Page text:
The landlord-renter relationship is probably the most difficult relationship in the cannabis industry. We have seen many business southbound over the years, and while partnership disputes are very common, landlord-tenant disputes are also common, and in some cases even more common than partnership disputes. There are many factors that make cannabis leasing a challenge for both landlords and tenants, which you can read about in my two previous posts below:
- Cannabis Leases: Eight Important Tenant Considerations
- Cannabis Leases: Six Important Considerations For The Landlord
Cannabis lease disputes are difficult to avoid, even with a solid lease agreement. But they’re all but guaranteed with a bad lease or a lease that doesn’t adequately address the common cannabis pitfalls discussed in the articles above. Unfortunately, it’s very common to see bad cannabis leases and landlords who don’t change them.
As I write, I want to make it clear that references to form agreements don’t necessarily mean that form leasing is bad. There are many commercial leases that work well with cannabis leases, with some tweaks or additions to address some of the cannabis-specific issues.
One of the most common problems we see is landlords refusing to hire a lawyer and creating leases themselves from scratch. We’ve seen everything from leases that are only a few pages long and barely contain the terms needed to get a cannabis lease, to leases that are far too long and burdensome for landlords dealing with cannabis tenants.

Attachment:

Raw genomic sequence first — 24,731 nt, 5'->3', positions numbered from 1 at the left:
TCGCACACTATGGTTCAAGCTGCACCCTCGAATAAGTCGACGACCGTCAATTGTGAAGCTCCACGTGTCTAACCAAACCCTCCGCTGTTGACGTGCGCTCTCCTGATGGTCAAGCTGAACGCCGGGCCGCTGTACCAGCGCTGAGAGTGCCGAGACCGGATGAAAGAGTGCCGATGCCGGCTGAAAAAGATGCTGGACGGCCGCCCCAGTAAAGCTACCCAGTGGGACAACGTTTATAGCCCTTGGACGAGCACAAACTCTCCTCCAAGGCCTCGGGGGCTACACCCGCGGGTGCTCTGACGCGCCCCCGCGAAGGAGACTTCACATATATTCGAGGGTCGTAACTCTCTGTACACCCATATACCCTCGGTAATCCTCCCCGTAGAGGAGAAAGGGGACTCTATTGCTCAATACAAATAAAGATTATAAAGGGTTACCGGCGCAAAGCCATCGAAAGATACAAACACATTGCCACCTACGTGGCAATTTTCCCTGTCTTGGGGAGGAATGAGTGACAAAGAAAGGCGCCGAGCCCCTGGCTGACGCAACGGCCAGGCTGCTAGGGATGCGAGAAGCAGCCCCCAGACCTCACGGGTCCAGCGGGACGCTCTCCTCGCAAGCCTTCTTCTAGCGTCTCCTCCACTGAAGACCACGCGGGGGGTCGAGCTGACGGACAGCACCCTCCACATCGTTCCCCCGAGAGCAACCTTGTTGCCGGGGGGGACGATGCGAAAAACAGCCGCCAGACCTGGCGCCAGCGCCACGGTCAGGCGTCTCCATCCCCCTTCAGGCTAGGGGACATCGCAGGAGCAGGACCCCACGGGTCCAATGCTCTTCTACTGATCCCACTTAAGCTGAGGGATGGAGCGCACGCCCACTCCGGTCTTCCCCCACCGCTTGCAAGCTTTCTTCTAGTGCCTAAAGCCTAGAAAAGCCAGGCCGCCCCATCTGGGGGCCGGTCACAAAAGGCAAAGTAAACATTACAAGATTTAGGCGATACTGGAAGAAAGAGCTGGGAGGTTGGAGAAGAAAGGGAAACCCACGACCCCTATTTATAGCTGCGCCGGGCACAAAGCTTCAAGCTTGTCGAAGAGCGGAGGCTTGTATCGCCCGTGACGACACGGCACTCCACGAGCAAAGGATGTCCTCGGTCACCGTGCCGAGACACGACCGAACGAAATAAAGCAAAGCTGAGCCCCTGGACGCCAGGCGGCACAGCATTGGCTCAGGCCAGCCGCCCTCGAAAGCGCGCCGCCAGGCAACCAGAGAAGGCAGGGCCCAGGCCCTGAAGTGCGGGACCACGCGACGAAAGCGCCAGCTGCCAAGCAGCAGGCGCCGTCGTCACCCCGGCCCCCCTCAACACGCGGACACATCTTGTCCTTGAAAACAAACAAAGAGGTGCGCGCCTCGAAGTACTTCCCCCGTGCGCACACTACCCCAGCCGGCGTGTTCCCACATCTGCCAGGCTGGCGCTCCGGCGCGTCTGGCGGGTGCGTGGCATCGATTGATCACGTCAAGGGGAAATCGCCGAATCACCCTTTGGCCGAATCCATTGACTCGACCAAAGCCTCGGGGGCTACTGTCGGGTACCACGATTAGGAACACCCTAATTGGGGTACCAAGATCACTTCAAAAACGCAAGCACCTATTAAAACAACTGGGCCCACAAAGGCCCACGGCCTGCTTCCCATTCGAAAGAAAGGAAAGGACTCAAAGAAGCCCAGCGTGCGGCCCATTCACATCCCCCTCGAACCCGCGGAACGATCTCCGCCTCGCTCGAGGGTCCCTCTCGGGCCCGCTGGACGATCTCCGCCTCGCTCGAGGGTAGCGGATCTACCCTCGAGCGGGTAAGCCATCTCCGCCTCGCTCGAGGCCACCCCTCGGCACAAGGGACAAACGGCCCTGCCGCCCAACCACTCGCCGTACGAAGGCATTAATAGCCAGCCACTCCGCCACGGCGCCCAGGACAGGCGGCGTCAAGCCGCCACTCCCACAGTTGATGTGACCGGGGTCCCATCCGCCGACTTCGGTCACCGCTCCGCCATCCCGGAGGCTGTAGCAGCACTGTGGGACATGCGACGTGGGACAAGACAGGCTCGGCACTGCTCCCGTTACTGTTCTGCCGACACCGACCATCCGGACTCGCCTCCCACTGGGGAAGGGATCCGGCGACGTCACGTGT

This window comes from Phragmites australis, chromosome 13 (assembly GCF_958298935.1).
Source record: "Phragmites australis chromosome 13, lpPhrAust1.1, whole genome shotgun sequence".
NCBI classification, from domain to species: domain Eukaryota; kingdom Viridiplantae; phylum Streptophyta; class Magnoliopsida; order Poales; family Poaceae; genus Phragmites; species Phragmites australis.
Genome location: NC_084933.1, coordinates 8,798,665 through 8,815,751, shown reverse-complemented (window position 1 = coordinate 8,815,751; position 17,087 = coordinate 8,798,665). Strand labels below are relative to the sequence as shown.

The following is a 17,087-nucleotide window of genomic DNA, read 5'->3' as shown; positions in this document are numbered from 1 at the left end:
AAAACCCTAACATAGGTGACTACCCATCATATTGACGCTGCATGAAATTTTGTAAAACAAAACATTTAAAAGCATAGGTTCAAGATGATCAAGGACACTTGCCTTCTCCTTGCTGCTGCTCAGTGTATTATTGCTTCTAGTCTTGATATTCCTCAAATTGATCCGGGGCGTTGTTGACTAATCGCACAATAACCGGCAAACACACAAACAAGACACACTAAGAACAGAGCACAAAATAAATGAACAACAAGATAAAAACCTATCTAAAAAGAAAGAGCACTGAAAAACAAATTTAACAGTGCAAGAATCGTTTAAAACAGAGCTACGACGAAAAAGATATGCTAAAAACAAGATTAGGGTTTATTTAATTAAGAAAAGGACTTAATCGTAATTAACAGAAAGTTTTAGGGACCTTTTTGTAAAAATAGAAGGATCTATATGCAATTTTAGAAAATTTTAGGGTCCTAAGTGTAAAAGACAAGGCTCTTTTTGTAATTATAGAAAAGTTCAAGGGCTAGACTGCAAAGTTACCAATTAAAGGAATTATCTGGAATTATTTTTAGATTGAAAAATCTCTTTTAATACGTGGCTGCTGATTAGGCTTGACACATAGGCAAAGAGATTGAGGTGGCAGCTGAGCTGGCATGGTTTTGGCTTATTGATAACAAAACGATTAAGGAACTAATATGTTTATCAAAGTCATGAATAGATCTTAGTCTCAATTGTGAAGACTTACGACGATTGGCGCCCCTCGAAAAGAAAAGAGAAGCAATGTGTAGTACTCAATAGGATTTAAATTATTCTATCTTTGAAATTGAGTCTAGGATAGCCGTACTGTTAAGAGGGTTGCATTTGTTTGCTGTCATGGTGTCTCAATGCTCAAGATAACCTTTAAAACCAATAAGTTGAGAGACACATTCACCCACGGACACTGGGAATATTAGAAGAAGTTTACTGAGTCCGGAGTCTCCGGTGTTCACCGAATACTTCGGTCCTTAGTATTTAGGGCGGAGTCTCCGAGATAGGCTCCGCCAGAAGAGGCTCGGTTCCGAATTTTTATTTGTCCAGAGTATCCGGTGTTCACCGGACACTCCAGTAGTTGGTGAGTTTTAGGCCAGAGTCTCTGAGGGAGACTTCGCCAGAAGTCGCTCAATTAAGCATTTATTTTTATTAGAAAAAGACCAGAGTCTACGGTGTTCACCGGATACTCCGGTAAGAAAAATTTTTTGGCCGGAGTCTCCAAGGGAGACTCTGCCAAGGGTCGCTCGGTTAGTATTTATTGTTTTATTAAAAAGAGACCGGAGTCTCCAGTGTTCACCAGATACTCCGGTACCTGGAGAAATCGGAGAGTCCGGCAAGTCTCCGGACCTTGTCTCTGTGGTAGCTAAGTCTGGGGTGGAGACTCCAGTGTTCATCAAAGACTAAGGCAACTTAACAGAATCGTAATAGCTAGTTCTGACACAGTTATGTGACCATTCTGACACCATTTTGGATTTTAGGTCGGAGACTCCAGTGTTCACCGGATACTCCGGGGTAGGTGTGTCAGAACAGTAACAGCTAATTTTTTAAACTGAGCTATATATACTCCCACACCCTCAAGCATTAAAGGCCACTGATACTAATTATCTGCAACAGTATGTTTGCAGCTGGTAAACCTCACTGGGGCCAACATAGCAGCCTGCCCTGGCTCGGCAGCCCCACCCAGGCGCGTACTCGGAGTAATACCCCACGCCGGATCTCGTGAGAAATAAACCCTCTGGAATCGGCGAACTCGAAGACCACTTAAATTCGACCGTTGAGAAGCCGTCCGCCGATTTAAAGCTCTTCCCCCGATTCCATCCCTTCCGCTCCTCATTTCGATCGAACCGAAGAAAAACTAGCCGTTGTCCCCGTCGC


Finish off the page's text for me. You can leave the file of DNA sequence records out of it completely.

Given that most commercial landlords don’t understand the nuances of state and local cannabis laws, many landlord-prepared leases lead to provisions that may not be in line with state / local laws, or at least make it more difficult for tenants to comply with. For example, if a landlord tries to use a percentage of the income as rent or becomes interested in underlying cannabis goods, it can pose a number of legal and regulatory issues that could even hurt the landlord.
We have also seen many situations where landlords refuse to move and negotiate on the terms of their forms, creating serious potential problems for their tenants. In light of the above, this is always a problem. While many commercial landlords believe that property is theirs and that when tenants come to lease it from them they must do so on their terms, cannabis leasing is not the same as any other commercial leasing. Landlords need to be flexible in order to avoid regulatory problems.
Landlords also need to be less tied to cannabis lease forms to avoid the non-regulatory issues that are common in leasing situations. For example, if a landlord’s property is mortgaged and the lender objects to leasing it to a cannabis tenant, it can cause the landlord to default on their mortgage and the lease to fall apart (or worse).
Another good example is the tenant’s change of ownership. This is a very common practice for cannabis companies, and comprehensive leases contain provisions that clearly regulate a landlord’s approval rights and the information the landlord is entitled to from new owners. A five-page lease does not guarantee this and leads to fights between the landlord and tenant.
A full cannabis lease can cost more than a lease a landlord can get from another business. However, given the myriad of problems and disputes that can arise from poorly drafted cannabis leases, the hassle is generally worth it.